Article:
When I heard this, I cried “What!?” so loudly that an adult African bullfrog fell from my lips and I had to catch it. It weighed as much as a small cat. I took it to the pet store and spun them a lie in writing about my cousin going off to college and leaving the frog behind.

            I brooded about frogs for weeks after that, and then eventually, I decided to do something about it.

            I cannot fix the things that kill them. It would take an army of fairy godmothers, and mine retired long ago. Now she goes on long cruises and spreads her wings out across the deck chairs.

            But I can make more.

            I had to get a field guide at first. It was a long process. Say a word and catch it, check the field marks. Most words turn to bronze frogs if I am not paying attention.

            Poison arrow frogs make my lips go numb. I can only do a few of those a day. I go through a lot of chapstick.  

            It is a holding action I am fighting, nothing more. I go to vernal pools and whisper sonnets that turn into wood frogs. I say the words squeak and squill and spring peepers skitter away into the trees. They begin singing almost the moment they emerge.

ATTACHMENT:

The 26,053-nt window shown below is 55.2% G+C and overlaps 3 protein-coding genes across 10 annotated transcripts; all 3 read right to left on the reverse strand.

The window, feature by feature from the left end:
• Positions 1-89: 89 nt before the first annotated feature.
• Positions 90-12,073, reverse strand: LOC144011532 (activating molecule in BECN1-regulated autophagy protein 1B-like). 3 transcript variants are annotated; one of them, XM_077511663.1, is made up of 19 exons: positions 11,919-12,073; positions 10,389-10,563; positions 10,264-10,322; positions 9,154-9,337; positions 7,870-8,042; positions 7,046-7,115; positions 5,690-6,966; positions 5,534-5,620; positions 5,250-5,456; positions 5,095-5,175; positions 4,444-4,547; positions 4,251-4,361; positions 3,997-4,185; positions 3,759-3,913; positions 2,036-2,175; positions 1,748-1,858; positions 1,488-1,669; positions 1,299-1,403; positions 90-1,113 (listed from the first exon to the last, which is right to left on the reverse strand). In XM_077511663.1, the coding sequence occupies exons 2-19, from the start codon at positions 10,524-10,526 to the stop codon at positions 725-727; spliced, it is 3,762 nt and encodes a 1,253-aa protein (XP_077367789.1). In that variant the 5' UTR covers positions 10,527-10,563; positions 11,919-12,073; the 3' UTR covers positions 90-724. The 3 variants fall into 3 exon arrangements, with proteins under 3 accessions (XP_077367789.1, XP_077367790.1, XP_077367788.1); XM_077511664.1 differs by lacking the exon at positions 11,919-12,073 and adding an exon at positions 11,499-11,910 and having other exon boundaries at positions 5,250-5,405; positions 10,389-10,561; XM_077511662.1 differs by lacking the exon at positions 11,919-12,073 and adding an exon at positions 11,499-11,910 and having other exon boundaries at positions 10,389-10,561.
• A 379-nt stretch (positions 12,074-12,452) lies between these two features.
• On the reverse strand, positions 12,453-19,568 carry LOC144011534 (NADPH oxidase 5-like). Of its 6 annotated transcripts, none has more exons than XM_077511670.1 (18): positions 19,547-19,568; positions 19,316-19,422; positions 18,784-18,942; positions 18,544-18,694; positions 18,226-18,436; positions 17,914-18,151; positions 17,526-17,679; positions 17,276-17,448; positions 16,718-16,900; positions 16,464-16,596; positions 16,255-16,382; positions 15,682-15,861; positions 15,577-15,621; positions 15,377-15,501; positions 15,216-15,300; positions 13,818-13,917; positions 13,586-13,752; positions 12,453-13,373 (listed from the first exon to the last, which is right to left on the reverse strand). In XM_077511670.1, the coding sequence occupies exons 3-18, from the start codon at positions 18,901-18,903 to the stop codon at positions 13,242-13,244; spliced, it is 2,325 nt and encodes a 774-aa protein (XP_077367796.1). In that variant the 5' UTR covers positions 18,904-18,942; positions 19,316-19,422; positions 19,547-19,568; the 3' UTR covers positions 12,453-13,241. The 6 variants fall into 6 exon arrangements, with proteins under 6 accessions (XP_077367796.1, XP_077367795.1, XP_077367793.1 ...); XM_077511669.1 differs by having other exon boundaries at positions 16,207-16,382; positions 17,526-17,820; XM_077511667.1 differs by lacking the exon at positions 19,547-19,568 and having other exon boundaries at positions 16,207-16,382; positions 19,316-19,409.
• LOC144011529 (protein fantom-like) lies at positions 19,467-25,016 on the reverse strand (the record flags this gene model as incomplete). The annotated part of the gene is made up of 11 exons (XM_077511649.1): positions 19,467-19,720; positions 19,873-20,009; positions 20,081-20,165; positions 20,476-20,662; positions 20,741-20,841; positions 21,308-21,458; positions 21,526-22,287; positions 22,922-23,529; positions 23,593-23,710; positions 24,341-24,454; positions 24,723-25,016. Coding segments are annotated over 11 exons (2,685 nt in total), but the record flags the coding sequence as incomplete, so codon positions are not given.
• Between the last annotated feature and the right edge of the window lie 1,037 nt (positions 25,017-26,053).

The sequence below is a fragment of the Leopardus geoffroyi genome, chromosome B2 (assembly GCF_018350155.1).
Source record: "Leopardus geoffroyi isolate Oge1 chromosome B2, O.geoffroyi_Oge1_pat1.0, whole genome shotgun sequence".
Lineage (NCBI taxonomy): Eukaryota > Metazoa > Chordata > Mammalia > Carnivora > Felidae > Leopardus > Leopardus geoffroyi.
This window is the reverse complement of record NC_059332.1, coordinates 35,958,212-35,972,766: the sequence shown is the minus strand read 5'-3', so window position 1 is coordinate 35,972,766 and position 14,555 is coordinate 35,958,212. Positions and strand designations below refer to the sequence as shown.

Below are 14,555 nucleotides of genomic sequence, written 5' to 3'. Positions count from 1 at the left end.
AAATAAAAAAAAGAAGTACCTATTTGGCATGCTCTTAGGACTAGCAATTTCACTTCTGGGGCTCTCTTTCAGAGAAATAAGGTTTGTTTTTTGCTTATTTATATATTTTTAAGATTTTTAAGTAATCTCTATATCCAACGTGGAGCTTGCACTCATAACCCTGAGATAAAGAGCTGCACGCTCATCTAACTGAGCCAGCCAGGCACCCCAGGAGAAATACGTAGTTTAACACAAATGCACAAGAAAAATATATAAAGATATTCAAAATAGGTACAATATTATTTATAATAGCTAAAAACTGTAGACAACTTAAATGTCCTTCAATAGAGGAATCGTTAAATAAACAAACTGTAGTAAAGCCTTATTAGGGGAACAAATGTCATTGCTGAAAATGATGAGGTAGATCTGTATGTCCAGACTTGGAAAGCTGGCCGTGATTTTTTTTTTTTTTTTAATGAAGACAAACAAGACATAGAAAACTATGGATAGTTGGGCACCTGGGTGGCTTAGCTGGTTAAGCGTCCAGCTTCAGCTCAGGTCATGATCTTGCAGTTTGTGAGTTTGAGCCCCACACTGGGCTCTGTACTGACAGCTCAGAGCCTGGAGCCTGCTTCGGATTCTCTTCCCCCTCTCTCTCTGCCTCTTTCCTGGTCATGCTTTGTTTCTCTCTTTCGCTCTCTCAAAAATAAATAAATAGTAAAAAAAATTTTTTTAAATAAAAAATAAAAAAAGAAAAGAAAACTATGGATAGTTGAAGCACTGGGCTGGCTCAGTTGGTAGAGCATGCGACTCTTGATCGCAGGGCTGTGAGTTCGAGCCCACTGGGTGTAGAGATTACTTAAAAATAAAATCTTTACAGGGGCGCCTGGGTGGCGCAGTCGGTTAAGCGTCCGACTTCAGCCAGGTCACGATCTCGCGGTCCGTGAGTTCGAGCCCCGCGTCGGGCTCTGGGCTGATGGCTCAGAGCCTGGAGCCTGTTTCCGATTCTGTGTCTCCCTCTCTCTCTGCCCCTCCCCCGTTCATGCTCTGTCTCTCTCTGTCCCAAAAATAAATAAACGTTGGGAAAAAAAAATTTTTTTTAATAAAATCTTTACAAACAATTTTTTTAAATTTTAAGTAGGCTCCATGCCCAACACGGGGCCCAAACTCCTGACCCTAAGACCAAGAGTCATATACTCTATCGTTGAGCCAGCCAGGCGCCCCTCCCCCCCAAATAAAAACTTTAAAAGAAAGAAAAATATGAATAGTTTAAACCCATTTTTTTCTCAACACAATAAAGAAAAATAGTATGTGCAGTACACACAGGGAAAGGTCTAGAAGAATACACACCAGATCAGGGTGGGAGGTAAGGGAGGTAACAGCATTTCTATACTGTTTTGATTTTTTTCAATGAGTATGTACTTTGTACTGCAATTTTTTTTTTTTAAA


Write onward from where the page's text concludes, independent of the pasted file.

I read long legal documents to a growing audience of Fowler’s toads, who blink their goggling eyes up at me. (I wish I could do salamanders. I would read Clive Barker novels aloud and seed the streams with efts and hellbenders. I would fly to Mexico and read love poems in another language to restore the axolotl. Alas, it’s frogs and toads and nothing more. We make do.)

            The woods behind my house are full of singing. The neighbors either learn to love it or move away.

            My sister—the one who speaks gold and diamonds—funds my travels. She speaks less than I do, but for me and my amphibian friends, she will vomit rubies and sapphires. I am grateful.

            I am practicing reading modernist revolutionary poetry aloud. My accent is atrocious. Still, a day will come when the Panamanian golden frog will tumble from my lips, and I will catch it and hold it, and whatever word I spoke, I’ll say again and again, until I stand at the center of a sea of yellow skins, and make from my curse at last a cloth of gold.

Terri Windling posted recently about the old fairy tale of frogs falling from a girl’s lips, and I started thinking about what I’d do if that happened to me, and…well…

!.